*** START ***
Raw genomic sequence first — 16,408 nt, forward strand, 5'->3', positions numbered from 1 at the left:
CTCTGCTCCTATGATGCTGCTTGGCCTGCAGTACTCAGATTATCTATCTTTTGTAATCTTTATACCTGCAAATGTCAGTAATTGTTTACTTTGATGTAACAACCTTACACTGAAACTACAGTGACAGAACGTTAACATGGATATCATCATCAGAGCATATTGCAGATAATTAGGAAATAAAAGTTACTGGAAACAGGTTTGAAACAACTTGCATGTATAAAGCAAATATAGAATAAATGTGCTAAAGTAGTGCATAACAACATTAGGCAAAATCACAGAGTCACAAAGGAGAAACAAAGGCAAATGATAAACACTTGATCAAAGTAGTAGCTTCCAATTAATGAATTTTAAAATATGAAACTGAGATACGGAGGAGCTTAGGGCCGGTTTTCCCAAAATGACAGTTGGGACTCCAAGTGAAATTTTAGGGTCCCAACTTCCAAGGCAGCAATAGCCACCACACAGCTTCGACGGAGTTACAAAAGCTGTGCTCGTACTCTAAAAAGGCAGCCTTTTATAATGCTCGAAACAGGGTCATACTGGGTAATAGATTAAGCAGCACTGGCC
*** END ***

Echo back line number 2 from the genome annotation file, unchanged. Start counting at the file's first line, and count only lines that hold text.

CTCTGCTCCTATGATGCTGCTTGGCCTGCAGTACTCAGATTATCTATCTTTTGTAATCTTTATACCTGCAAATGTCAGTAATTGTTTACTTTGATGTAACAACCTTACACTGAAACTACAGTGACAGAACGTTAACATGGATATCATCATCAGAGCATATTGCAGATAATTAGGAAATAAAAGTTACTGGAAACAGGTTTGAAACAACTTGCATGTATAAAGCAAATATAGAATAAATGTGCTAAAGTAGTGCATAACAACATTAGGCAAAATCACAGAGTCACAAAGGAGAAACAAAGGCAAATGATAAACACTTGATCAAAGTAGTAGCTTCCAATTAATGAATTTTAAAATATGAAACTGAGATACGGAGGAGCTTAGGGCCGGTTTTCCCAAAATGACAGTTGGGACTCCAAGTGAAATTTTAGGGTCCCAACTTCCAAGGCAGCAATAGCCACCACACAGCTTCGACGGAGTTACAAAAGCTGTGCTCGTACTCTAAAAAGGCAGCCTTTTATAATGCTCGAAACAGGGTCATACTGGGTAATAGATTAAGCAGCACTGGCC